The Capitolare Library of Verona is located in the architectural complex of the Cathedral of Verona and is considered the oldest library in the world still in operation.
Biblioteca Capitolare di Verona History
The Capitular Library of Verona is one of the oldest libraries in the world and among the most important of its kind in Europe.
The birth of the library took place in conjunction with the spread of Christianity in Verona, around the year 380, as a real Scriptorium where priests began to produce writings on parchment to educate young priests. One of them, Ursicino, who had the role of reader of the Veronese Church, left us the oldest testimony of the existence of this Scriptorium.
What is certain is that the bookshop was active from the year 517, given on purpose by a priest on the code he had just finished transcribing: a precious manuscript on the life of Saint Martin and Saint Paul the hermit, which is still preserved in the Chapter. However, this codex is not the oldest preserved text. Its thousand-year-old rooms have brought up to our days also the Instructions of Gaius, the only text in the world of Roman law that has come down to the present day almost complete, in addition to an edition of the De Civitate Dei di Sant'Agostino, dating back to era of the author.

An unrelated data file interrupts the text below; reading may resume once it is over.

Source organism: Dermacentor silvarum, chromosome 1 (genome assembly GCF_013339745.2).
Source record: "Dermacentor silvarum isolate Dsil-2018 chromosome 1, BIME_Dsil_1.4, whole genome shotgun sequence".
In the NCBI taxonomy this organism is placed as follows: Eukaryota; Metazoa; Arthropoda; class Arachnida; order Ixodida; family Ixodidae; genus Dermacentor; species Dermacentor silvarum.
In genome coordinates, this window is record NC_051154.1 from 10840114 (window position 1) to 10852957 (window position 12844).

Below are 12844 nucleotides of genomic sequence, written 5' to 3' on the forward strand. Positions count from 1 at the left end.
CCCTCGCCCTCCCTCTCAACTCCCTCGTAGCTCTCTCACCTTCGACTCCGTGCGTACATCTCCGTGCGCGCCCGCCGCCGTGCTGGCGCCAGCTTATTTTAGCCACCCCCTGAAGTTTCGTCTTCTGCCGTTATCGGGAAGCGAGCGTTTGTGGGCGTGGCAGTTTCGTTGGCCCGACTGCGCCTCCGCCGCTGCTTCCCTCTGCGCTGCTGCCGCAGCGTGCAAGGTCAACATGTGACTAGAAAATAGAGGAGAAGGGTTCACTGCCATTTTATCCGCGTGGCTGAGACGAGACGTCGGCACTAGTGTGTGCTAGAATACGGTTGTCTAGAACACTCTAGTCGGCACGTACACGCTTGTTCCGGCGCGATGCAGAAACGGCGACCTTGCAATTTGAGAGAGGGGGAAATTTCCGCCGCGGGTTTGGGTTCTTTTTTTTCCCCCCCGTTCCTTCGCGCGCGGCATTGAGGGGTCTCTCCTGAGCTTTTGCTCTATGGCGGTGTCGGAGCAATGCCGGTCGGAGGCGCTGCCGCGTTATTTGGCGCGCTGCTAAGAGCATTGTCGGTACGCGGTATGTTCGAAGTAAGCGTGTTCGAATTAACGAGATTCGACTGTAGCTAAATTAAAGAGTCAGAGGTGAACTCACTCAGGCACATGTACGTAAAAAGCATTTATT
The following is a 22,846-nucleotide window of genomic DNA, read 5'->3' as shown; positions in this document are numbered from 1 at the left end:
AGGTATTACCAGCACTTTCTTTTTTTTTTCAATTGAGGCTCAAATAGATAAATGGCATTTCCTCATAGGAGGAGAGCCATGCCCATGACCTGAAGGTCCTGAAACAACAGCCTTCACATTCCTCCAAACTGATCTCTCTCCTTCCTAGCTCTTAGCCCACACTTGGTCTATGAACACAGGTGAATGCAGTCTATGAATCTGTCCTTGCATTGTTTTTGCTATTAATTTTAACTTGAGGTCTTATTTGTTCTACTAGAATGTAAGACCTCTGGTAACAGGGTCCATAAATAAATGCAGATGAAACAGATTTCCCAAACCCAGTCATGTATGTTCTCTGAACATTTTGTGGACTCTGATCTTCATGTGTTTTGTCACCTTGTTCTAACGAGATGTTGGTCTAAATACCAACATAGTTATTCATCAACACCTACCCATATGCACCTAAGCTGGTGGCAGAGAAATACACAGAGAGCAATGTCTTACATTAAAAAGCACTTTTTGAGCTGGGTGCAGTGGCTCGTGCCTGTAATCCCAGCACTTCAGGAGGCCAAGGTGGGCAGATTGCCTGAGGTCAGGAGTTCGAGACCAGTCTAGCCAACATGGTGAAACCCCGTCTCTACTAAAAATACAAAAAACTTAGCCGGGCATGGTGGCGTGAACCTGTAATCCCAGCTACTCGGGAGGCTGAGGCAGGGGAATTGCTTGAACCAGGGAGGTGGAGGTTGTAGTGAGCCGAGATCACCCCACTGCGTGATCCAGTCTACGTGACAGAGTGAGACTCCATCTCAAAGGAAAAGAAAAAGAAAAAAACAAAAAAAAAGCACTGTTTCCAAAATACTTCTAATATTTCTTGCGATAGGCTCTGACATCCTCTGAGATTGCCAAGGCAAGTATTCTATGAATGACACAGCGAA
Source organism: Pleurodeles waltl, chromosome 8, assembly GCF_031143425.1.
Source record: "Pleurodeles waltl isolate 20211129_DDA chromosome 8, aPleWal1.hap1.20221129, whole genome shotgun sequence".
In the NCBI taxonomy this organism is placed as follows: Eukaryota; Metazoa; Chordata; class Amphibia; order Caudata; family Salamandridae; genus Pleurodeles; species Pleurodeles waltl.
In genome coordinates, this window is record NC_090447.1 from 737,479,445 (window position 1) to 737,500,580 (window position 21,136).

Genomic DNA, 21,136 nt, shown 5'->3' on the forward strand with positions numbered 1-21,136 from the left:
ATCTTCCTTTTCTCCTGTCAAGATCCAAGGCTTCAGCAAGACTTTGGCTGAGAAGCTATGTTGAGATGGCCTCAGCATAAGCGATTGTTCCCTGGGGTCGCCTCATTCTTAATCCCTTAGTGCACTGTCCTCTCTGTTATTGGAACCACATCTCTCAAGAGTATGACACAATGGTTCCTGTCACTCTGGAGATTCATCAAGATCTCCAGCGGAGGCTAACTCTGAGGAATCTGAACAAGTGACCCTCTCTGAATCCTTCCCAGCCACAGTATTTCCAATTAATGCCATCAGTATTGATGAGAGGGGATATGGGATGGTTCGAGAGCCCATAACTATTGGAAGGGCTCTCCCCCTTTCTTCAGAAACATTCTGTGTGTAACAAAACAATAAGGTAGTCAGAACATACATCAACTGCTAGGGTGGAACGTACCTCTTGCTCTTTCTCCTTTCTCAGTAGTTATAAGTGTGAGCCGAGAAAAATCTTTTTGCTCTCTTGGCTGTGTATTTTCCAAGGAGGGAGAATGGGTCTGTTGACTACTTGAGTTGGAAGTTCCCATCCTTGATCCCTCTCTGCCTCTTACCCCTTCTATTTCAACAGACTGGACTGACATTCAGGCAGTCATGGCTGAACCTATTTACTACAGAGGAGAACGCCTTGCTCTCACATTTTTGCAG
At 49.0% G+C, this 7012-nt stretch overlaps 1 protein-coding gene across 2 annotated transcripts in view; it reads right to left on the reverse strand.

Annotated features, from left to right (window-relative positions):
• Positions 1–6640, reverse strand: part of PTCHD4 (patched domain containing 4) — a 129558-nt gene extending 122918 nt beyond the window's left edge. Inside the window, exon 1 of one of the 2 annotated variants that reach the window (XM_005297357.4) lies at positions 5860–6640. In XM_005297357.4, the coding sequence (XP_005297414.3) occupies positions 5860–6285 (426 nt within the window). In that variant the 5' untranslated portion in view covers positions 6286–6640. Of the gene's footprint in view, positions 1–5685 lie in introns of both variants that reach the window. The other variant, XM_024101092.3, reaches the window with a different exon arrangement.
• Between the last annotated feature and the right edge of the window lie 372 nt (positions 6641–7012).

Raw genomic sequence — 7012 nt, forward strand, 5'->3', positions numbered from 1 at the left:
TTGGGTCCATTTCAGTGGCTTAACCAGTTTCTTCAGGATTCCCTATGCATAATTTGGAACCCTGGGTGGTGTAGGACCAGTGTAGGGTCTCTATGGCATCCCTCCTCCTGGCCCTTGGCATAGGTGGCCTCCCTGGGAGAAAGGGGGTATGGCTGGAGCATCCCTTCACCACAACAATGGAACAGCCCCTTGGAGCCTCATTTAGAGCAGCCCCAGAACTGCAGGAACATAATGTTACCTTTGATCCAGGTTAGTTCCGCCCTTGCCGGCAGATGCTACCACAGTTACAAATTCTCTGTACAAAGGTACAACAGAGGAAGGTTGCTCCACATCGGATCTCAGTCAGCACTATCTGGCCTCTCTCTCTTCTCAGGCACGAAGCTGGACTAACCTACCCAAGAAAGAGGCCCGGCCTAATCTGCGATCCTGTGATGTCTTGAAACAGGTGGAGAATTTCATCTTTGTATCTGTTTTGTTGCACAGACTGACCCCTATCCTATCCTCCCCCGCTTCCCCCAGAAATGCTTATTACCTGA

The conspicuous number of manuscripts testify to the continuity of the Chapter's activity during the medieval centuries, with a particularly fortunate moment in the 9th century, or during the Carolingian revival, when the Archdeacon Pacific gave a strong impulse to the Scriptorium, which came to compose even further two hundred volumes, in an era in which a much smaller number was already sufficient to form a rich library. its rooms became a center of cultural aggregation, as evidenced by the presences of Dante Alighieri and Francesco Petrarca.
After passing the greed of Napoleon Bonaparte, who removed several precious manuscripts to supply the National Library of Paris, the flood of 1882 that smeared his parchments with mud, and the Anglo-American bombing of 1945 that razed it to the ground, the Chapter Library of Verona still preserves an invaluable documentary heritage, with over 70,000 volumes, 11,000 scrolls, ancient, incunable and manuscript funds.